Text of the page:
Review: WEIRD FISHES by Rae Mariz (2022)

Genre: Adult Fantasy
Year Release: 2022
Buy Link: Stelliform Press

Rating: 5 out of 5.

Content Warnings: abandonment, animal cruelty and death of a loved one, child loss and grief, self-harm and suicide, near-drowning, state and police violence, rape and sexual abuse, genocide and cultural loss. Heavy shit, presented in a narrative that takes care to support the weight

Ceph and Iliokai are both weird fishes, one being more like an octopus and the other being a seadog. They notice that the currents have been slowing down as a result of the activities of those Above and it’s a race against other’s collective decisions to fix the problem. Enthusiasm and love for all things oceanic burst from the page along with an impotent rage over its destruction as a result of unregulated human waste. Clever and fantastical, I greatly enjoyed this journey.

An interview with the author will be going up on 12/1/2022.

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ARC Review: CROM CRUACH by Valkyrie Loughcrewe (2022)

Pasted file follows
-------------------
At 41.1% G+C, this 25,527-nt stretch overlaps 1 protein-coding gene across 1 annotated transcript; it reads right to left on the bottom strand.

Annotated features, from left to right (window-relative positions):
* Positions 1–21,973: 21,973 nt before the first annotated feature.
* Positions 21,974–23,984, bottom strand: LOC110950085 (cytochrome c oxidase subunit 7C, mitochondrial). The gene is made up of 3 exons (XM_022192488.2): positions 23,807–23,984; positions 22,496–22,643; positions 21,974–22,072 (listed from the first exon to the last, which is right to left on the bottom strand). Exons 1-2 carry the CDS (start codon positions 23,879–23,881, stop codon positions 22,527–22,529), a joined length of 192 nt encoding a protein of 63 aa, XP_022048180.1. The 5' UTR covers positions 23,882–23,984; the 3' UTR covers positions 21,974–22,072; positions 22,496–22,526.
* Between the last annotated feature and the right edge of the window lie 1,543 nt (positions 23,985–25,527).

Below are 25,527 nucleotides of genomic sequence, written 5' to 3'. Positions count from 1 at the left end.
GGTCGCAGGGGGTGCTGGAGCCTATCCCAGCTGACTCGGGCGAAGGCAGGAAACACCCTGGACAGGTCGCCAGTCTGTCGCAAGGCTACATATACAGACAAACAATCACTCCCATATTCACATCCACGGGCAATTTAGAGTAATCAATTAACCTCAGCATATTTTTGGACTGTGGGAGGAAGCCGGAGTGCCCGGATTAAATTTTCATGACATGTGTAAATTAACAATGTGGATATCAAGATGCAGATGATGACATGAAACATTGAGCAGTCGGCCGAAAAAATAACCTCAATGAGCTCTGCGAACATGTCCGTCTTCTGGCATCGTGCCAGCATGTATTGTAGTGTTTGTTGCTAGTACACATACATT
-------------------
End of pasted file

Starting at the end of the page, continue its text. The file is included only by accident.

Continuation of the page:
Genre: Adult Horror
Year Release: September 22, 2022
Buy Links: Tenebrous Press Site | Kindle Edition | Bandcamp

Rating: 4 out of 5.

Read an eARC from the publisher
Trigger warnings: body horror, gore, blood, murder, homophobia, racism, transphobia, anti-traveller racism, animal death, Nazis, arson, vomit

A family is found murdered in their homes, but their bodies haven’t quite got the memo. Churches have been burned and locals are quick to accuse others of heinous crimes. Or commit them themselves. Is it a product of something folkloric or something disturbingly human?

With sharp lines, feverish and gross imagery, this horror novella feels like a nightmare with a deeply human cast.

An interview with the author will be going up on release day, September 22nd, 2022.

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ARC Review: I NEVER LIKED YOU ANYWAY by Jordan Kurella (2022)